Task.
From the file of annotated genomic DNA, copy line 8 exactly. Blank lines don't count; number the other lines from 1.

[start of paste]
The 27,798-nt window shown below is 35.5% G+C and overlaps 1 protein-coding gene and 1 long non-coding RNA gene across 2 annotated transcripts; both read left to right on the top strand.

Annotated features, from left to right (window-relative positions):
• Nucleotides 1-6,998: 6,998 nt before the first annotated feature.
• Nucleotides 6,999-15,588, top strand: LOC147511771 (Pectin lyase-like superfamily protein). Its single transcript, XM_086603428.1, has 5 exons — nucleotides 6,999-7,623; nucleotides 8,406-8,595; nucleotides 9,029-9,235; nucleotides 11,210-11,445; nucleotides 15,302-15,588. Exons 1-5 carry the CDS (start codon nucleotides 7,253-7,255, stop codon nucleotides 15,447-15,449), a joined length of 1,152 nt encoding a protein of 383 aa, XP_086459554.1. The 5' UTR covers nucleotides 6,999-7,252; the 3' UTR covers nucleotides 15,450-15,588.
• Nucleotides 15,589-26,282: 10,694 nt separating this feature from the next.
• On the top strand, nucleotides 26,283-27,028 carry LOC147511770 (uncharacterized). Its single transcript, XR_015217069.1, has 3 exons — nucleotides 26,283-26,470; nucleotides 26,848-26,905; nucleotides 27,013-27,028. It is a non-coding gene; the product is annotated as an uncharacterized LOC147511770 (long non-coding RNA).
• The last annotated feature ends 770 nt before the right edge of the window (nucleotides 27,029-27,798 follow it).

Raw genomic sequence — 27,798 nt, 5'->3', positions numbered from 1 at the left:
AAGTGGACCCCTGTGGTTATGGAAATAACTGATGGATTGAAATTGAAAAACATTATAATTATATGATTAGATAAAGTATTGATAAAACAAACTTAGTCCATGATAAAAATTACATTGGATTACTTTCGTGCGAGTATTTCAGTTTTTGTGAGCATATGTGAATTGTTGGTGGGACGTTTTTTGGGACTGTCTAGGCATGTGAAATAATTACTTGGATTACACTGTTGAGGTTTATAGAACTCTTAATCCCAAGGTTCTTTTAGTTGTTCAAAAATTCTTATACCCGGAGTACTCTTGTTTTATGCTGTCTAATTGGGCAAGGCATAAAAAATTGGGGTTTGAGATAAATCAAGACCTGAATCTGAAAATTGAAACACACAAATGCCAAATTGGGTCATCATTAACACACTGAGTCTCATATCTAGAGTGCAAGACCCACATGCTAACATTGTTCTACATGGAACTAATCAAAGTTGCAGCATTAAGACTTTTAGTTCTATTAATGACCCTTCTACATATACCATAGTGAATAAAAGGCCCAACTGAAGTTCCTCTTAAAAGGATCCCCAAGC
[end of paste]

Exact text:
Raw genomic sequence — 27,798 nt, 5'->3', positions numbered from 1 at the left: